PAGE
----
We have been working from a very restrictive paradigm when it comes to how we know things.

ThinkingMan

Like Rodin’s “The Thinker”, we have placed enormous emphasis on using our brain to make sense of bits of information in order to try to know something.

Anyone who has ever sifted through research data, or news reports, or even advice from friends, can tell you just how difficult it is to weigh the information and make a decision. People who research how we make “informed decisions” have shown that it is not rational analysis of data that sways us, but how the information aligns with certain decision-making biases we have when reviewing the information.

Current research also shows that there are (at least) two other “brains” in our body: Our heart and our gut. Each of these centers in the body have a vast number of neurons and a complexity that makes them far more than just a pump for blood or an extraction system for nutrients. They are connected to our emotions, our intuition, and they receive and process information in ways that are just now being understood by mainstream science.

So even though our “rational mind” is hijacked by our biases, and we have at least two other centers in the body that can be considered “brains”, our method of inquiry has not evolved. There are plenty of efforts to make knowing and decision making more effective. In fact, this is a very active area of research (consider the work of Daniel Kahneman, author of “Thinking, Fast and Slow”). However, most advances are actually work-arounds, teaching us how to get past the inherent problems in the brain-centered way we currently process information.

Meanwhile, we all have personal experience of two other often dismissed sources of information: intuition and emotions. In many environments, intuition, if not dismissed outright, is considered to be highly unreliable. And many people believe that emotions are not information at all, but a source of confusion that interferes with reason.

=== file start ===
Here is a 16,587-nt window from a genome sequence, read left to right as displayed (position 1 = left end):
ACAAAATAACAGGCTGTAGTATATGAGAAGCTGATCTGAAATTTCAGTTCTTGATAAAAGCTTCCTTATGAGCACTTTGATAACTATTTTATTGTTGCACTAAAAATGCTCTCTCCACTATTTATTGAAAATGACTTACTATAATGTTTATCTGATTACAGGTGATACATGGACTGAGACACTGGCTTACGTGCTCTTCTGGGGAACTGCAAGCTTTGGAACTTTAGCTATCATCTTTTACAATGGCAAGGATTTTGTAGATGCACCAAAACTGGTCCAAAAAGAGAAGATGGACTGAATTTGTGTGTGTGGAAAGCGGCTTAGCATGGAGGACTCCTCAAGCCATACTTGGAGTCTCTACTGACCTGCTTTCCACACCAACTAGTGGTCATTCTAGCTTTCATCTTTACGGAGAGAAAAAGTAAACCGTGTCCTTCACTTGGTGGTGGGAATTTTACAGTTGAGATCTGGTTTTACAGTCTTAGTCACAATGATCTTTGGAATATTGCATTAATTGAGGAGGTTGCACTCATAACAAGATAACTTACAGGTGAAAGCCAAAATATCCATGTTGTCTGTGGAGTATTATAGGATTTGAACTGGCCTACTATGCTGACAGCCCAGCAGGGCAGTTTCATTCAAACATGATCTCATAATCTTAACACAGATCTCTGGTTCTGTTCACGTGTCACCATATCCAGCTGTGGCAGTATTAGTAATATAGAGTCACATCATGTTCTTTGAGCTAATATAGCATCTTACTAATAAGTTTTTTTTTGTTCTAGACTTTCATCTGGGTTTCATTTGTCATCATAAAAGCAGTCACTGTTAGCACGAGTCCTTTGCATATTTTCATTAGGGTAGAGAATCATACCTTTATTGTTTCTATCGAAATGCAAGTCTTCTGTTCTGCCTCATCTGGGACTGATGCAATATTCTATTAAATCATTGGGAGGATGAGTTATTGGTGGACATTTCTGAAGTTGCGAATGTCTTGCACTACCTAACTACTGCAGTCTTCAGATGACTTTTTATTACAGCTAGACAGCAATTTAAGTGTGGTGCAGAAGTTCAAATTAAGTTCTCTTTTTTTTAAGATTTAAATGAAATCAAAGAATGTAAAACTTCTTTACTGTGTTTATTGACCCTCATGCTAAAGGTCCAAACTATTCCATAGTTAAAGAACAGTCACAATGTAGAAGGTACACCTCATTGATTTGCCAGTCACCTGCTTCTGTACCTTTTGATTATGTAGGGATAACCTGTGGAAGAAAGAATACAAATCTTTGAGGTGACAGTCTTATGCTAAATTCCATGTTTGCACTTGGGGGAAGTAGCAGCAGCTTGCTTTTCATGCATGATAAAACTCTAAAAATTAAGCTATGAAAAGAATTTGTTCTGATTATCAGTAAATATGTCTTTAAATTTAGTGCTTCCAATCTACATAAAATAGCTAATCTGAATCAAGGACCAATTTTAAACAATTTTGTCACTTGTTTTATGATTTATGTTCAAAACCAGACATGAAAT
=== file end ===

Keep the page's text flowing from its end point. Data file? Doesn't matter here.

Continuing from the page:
Our misplaced reliance on the brain, and the dismissal of intuition and emotions is not only wrong-headed and misguided, it is disempowering.

It requires us to shut off entire aspects of our being. Intuition and emotion are our body’s ways of providing information that is not delivered via the language center of the brain. Our culture recognizes, at least poetically, that intuition and emotion are the languages of the gut and heart. To dismiss them is to blind ourselves to essential and innate resources of our Being.

Body-Centered Inquiry teaches how to reliably access, interpret and work with the information we receive from our body.

FullBodyOnlyThis process helps you uncover what you’ve had all along: the ability use your body – your whole Being – as an instrument for receiving, tuning-in and interpreting non-rational sources of information. This is why people who engage in Body-Centered Inquiry are so surprised when they experience it: incredibly useful insights are available, through a process that is highly accessible, to address nearly every question you can think of!

However, Body-Centered Inquiry does not go to the other extreme of dismissing the brain and rational inquiry. Rather, it understand that your brain, your heart and your gut are companions to each other. When engaged at this level, inquiry becomes a playful dance of intellect, intuition and creativity!

[Author’s note: I now refer to “Body-Centered Inquiry” as Empathic Inquiry. Check out this article to see how I have evolved the language around empathy. – Alison]

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